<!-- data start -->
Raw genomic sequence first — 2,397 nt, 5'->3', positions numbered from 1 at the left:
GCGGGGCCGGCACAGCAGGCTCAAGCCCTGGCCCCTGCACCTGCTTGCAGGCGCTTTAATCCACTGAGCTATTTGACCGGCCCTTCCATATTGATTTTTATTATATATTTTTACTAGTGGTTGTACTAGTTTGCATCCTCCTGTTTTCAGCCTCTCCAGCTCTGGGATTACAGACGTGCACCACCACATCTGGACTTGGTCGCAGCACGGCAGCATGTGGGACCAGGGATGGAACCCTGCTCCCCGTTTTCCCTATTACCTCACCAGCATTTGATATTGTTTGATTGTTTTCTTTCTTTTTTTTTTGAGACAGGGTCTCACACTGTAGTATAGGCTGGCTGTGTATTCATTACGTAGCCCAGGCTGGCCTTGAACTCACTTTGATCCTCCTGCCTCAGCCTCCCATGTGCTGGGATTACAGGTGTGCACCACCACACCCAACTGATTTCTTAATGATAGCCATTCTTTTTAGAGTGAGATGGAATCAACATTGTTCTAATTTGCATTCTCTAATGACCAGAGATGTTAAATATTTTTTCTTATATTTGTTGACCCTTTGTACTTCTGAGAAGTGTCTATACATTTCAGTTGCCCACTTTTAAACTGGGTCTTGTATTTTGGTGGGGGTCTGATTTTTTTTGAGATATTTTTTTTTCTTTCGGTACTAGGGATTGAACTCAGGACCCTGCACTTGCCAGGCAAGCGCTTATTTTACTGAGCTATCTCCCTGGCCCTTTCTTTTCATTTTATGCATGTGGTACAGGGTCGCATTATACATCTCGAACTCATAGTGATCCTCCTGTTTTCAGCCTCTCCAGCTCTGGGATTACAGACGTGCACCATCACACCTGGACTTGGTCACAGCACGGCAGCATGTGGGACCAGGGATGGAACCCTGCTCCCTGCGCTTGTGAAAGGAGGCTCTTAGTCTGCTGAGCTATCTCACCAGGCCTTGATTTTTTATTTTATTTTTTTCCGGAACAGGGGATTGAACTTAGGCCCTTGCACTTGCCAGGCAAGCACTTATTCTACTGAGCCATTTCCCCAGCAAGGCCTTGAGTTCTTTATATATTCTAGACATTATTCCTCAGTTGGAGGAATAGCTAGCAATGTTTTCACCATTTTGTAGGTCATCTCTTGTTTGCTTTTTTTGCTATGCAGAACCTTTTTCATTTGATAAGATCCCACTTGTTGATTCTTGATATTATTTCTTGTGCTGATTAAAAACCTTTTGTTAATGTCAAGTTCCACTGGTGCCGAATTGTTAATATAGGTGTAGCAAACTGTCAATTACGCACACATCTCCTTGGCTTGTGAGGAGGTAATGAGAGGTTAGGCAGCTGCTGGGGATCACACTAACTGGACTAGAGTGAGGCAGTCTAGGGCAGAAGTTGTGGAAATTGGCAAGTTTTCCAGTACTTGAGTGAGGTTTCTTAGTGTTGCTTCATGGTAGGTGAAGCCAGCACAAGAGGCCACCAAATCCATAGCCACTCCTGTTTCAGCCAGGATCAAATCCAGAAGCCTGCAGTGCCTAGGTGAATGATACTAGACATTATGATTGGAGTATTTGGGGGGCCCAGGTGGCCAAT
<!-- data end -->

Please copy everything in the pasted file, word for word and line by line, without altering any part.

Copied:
Raw genomic sequence first — 2,397 nt, 5'->3', positions numbered from 1 at the left:
GCGGGGCCGGCACAGCAGGCTCAAGCCCTGGCCCCTGCACCTGCTTGCAGGCGCTTTAATCCACTGAGCTATTTGACCGGCCCTTCCATATTGATTTTTATTATATATTTTTACTAGTGGTTGTACTAGTTTGCATCCTCCTGTTTTCAGCCTCTCCAGCTCTGGGATTACAGACGTGCACCACCACATCTGGACTTGGTCGCAGCACGGCAGCATGTGGGACCAGGGATGGAACCCTGCTCCCCGTTTTCCCTATTACCTCACCAGCATTTGATATTGTTTGATTGTTTTCTTTCTTTTTTTTTTGAGACAGGGTCTCACACTGTAGTATAGGCTGGCTGTGTATTCATTACGTAGCCCAGGCTGGCCTTGAACTCACTTTGATCCTCCTGCCTCAGCCTCCCATGTGCTGGGATTACAGGTGTGCACCACCACACCCAACTGATTTCTTAATGATAGCCATTCTTTTTAGAGTGAGATGGAATCAACATTGTTCTAATTTGCATTCTCTAATGACCAGAGATGTTAAATATTTTTTCTTATATTTGTTGACCCTTTGTACTTCTGAGAAGTGTCTATACATTTCAGTTGCCCACTTTTAAACTGGGTCTTGTATTTTGGTGGGGGTCTGATTTTTTTTGAGATATTTTTTTTTCTTTCGGTACTAGGGATTGAACTCAGGACCCTGCACTTGCCAGGCAAGCGCTTATTTTACTGAGCTATCTCCCTGGCCCTTTCTTTTCATTTTATGCATGTGGTACAGGGTCGCATTATACATCTCGAACTCATAGTGATCCTCCTGTTTTCAGCCTCTCCAGCTCTGGGATTACAGACGTGCACCATCACACCTGGACTTGGTCACAGCACGGCAGCATGTGGGACCAGGGATGGAACCCTGCTCCCTGCGCTTGTGAAAGGAGGCTCTTAGTCTGCTGAGCTATCTCACCAGGCCTTGATTTTTTATTTTATTTTTTTCCGGAACAGGGGATTGAACTTAGGCCCTTGCACTTGCCAGGCAAGCACTTATTCTACTGAGCCATTTCCCCAGCAAGGCCTTGAGTTCTTTATATATTCTAGACATTATTCCTCAGTTGGAGGAATAGCTAGCAATGTTTTCACCATTTTGTAGGTCATCTCTTGTTTGCTTTTTTTGCTATGCAGAACCTTTTTCATTTGATAAGATCCCACTTGTTGATTCTTGATATTATTTCTTGTGCTGATTAAAAACCTTTTGTTAATGTCAAGTTCCACTGGTGCCGAATTGTTAATATAGGTGTAGCAAACTGTCAATTACGCACACATCTCCTTGGCTTGTGAGGAGGTAATGAGAGGTTAGGCAGCTGCTGGGGATCACACTAACTGGACTAGAGTGAGGCAGTCTAGGGCAGAAGTTGTGGAAATTGGCAAGTTTTCCAGTACTTGAGTGAGGTTTCTTAGTGTTGCTTCATGGTAGGTGAAGCCAGCACAAGAGGCCACCAAATCCATAGCCACTCCTGTTTCAGCCAGGATCAAATCCAGAAGCCTGCAGTGCCTAGGTGAATGATACTAGACATTATGATTGGAGTATTTGGGGGGCCCAGGTGGCCAAT